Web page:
Monday, October 15, 2012

After Apple-picking (Part One)

It's autumn now, so we drove the kids out to a farm to sit on bales of hay and look at pumpkins, because you are legally and ethically obligated to do things like that when you have kids.  But while we were picking apples in the orchard, my mind drifted to books, because, come on, what could possibly be more literary than picking apples?  Am I right?

I have been able to live a productive and fruitful life without ever walking into an orchard.  Picking apples from a tree, while a necessary fact of life for generation of humans past, is now a curiosity, something urbanites like myself pay twenty bucks for the privilege of doing.  So I was a little surprised to feel a primal satisfaction in plucking those round things off the trees and dropping them in my bushel.  And I started thinking about the following examples of fruit in literature, and how they often symbolize transgression or sin.  And some of them can get quite racy!

  • The Bible.  Naturally, I started thinking about the book of Genesis and the fruit of the Tree of the Knowledge of Good and Evil.  This story isn't really about apple-picking, of course--it's a metaphor.  And it's useful to know that the word "apple" does not appear in the Bible,  It's only a "fruit"that the first couple takes a bite out of, and the fact that we imagine it as an apple should tell us something meaningful about our imaginations.  And maybe about apples.
  • The Battle of Troy And then there's the judgement of Paris.  As long as we're talking about the apple as a symbol of female temptation and the ruin that follows, don't forget that it was an apple that Paris gave to Helen, the winner of the beauty contest that started the whole mess in Troy.  (Here's Raphael's PG-13 painting of The Three Graces, each of whom is holding an apple.)
  • Fairy Tales Did I just say that apples represent the corruptive power of female temptation?  Well, we should also include the apple in Snow White.  And don't forget the cover of Twilight, which I have never read and can't tell you much about.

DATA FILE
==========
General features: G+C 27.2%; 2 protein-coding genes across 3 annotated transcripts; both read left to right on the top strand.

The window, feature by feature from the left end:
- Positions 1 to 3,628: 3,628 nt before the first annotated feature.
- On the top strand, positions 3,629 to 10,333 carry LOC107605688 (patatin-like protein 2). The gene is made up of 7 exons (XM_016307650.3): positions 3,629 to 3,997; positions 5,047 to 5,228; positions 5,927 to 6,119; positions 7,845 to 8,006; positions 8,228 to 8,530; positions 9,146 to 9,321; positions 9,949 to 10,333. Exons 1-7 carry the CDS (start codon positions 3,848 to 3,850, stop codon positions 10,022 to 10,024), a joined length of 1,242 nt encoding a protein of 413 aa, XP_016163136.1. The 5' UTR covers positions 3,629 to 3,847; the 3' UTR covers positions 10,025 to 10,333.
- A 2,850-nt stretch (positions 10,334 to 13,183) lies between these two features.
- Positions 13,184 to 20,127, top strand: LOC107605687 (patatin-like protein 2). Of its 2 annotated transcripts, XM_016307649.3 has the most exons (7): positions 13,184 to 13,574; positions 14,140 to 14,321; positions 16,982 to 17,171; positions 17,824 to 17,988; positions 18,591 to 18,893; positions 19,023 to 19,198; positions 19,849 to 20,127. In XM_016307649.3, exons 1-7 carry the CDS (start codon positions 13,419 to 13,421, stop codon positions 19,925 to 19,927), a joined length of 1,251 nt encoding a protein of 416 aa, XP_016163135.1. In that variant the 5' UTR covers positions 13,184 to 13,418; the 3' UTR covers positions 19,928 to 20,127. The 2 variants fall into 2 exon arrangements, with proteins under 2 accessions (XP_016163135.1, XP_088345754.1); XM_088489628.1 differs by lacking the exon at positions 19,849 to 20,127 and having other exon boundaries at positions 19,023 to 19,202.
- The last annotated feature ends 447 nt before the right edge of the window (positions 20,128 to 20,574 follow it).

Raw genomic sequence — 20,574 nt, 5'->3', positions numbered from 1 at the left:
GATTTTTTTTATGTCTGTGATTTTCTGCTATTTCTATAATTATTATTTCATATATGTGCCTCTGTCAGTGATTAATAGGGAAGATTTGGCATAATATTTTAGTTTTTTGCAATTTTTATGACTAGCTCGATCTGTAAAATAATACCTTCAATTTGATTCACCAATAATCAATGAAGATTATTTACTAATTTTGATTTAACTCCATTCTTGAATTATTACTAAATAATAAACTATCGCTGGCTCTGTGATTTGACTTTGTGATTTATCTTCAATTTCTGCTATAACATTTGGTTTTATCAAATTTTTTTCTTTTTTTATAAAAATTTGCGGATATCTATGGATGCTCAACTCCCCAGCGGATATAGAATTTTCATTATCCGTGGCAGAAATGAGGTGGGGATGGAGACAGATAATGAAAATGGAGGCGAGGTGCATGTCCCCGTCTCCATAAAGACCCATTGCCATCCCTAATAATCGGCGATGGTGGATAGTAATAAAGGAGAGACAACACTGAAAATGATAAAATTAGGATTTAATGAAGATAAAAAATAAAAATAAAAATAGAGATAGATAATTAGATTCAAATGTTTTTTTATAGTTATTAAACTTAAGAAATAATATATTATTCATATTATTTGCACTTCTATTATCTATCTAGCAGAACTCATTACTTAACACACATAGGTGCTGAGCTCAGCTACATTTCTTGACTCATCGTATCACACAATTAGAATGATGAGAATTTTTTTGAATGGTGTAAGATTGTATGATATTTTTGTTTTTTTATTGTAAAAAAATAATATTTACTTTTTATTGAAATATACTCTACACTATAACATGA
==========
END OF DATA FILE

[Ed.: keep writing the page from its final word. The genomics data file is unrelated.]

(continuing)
If you are reading a book and you see a character eating fruit or berries right off of a tree, you can bet the that character is about to have a fall from grace.  The main character in The Awakening by Kate Chopin picks fruit immediately before meeting the man with whom she will have an affair.  In Something Wicked This Way Comes, the boys are actually high in an apple tree stealing fruit when they spy something shocking in their neighbor's bedroom window.  Esperanza from The House on Mango Street eats berries or something before having her first nightmarish sexual encounter.  Apples are no joke when it comes to fiction.

Outside of apples, though, there is a lot of literary imagery that surrounds the activity of picking other types of fruit, specifically pears.  
  • The Confessions of St. Augustine St. Augustine famously stole from a pear tree when he was a youngster.  He stole them not because he was hungry, but merely for the thrill of doing something sinful.  According to him, "There was no cause for [this] evil but evil itself."  It is an unforgettable moment of spiritual introspection, and it is worth quoting at length:    
In a garden nearby to our vineyard there was a pear tree, loaded with fruit that was desirable neither in appearance nor in taste.  Late one night...a group of very bad youngsters set out to shake down and rob this tree.  We took great loads of fruit from it, not for our own eating, but rather to throw it to the pigs; even if we did eat a little of it, we did this to do what pleased us for the reason that it was forbidden.
  • The Canterbury Tales Finally, I could not speak of fruit picking without discussing the pear tree in The Canterbury Tales.  Talk about PG-13!  Let's just say that something bawdy takes place between a woman named Januarie and a man named Damyan in a pear tree.  If you don't know what I'm talking about, you really should read it.  
More about apples tomorrow.  

Sources Cited:

Augustine, The Confessions.  Trans. John Ryan.  New York: Doubleday, 1960. 


  1. I am going to give you the benefit of the doubt and assume that this little beauty is in part two...

    1. Ah, how could I forget "Goodbye, Columbus"?